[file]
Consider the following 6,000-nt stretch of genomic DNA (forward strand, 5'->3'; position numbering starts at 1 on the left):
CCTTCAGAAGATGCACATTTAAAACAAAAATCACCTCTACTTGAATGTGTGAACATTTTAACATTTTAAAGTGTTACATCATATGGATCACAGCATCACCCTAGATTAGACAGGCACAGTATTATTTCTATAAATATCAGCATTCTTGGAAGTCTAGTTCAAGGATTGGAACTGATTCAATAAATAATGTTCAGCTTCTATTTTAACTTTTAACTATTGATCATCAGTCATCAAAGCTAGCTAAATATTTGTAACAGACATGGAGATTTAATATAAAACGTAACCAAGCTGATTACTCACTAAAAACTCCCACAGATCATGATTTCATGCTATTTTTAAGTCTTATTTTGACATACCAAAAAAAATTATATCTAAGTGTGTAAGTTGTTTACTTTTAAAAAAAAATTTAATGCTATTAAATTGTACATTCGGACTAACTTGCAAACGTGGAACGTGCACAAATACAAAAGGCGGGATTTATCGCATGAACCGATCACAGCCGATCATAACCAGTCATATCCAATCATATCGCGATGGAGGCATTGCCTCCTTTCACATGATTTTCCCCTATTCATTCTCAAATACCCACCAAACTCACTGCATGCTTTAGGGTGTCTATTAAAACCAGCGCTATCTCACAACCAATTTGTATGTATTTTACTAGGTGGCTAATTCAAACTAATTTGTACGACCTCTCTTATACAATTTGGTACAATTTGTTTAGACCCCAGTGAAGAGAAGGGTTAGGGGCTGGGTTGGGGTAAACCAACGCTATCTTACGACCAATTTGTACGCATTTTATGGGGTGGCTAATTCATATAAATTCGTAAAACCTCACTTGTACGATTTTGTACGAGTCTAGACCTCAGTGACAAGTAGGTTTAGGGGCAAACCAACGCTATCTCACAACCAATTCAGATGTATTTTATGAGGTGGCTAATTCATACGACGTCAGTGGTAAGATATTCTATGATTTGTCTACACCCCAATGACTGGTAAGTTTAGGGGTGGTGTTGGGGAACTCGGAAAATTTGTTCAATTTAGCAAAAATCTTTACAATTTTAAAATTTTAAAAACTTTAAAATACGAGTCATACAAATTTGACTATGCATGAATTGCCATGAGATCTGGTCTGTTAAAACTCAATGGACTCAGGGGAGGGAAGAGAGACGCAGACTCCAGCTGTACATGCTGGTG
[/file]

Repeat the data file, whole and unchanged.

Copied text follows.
Consider the following 6,000-nt stretch of genomic DNA (forward strand, 5'->3'; position numbering starts at 1 on the left):
CCTTCAGAAGATGCACATTTAAAACAAAAATCACCTCTACTTGAATGTGTGAACATTTTAACATTTTAAAGTGTTACATCATATGGATCACAGCATCACCCTAGATTAGACAGGCACAGTATTATTTCTATAAATATCAGCATTCTTGGAAGTCTAGTTCAAGGATTGGAACTGATTCAATAAATAATGTTCAGCTTCTATTTTAACTTTTAACTATTGATCATCAGTCATCAAAGCTAGCTAAATATTTGTAACAGACATGGAGATTTAATATAAAACGTAACCAAGCTGATTACTCACTAAAAACTCCCACAGATCATGATTTCATGCTATTTTTAAGTCTTATTTTGACATACCAAAAAAAATTATATCTAAGTGTGTAAGTTGTTTACTTTTAAAAAAAAATTTAATGCTATTAAATTGTACATTCGGACTAACTTGCAAACGTGGAACGTGCACAAATACAAAAGGCGGGATTTATCGCATGAACCGATCACAGCCGATCATAACCAGTCATATCCAATCATATCGCGATGGAGGCATTGCCTCCTTTCACATGATTTTCCCCTATTCATTCTCAAATACCCACCAAACTCACTGCATGCTTTAGGGTGTCTATTAAAACCAGCGCTATCTCACAACCAATTTGTATGTATTTTACTAGGTGGCTAATTCAAACTAATTTGTACGACCTCTCTTATACAATTTGGTACAATTTGTTTAGACCCCAGTGAAGAGAAGGGTTAGGGGCTGGGTTGGGGTAAACCAACGCTATCTTACGACCAATTTGTACGCATTTTATGGGGTGGCTAATTCATATAAATTCGTAAAACCTCACTTGTACGATTTTGTACGAGTCTAGACCTCAGTGACAAGTAGGTTTAGGGGCAAACCAACGCTATCTCACAACCAATTCAGATGTATTTTATGAGGTGGCTAATTCATACGACGTCAGTGGTAAGATATTCTATGATTTGTCTACACCCCAATGACTGGTAAGTTTAGGGGTGGTGTTGGGGAACTCGGAAAATTTGTTCAATTTAGCAAAAATCTTTACAATTTTAAAATTTTAAAAACTTTAAAATACGAGTCATACAAATTTGACTATGCATGAATTGCCATGAGATCTGGTCTGTTAAAACTCAATGGACTCAGGGGAGGGAAGAGAGACGCAGACTCCAGCTGTACATGCTGGTG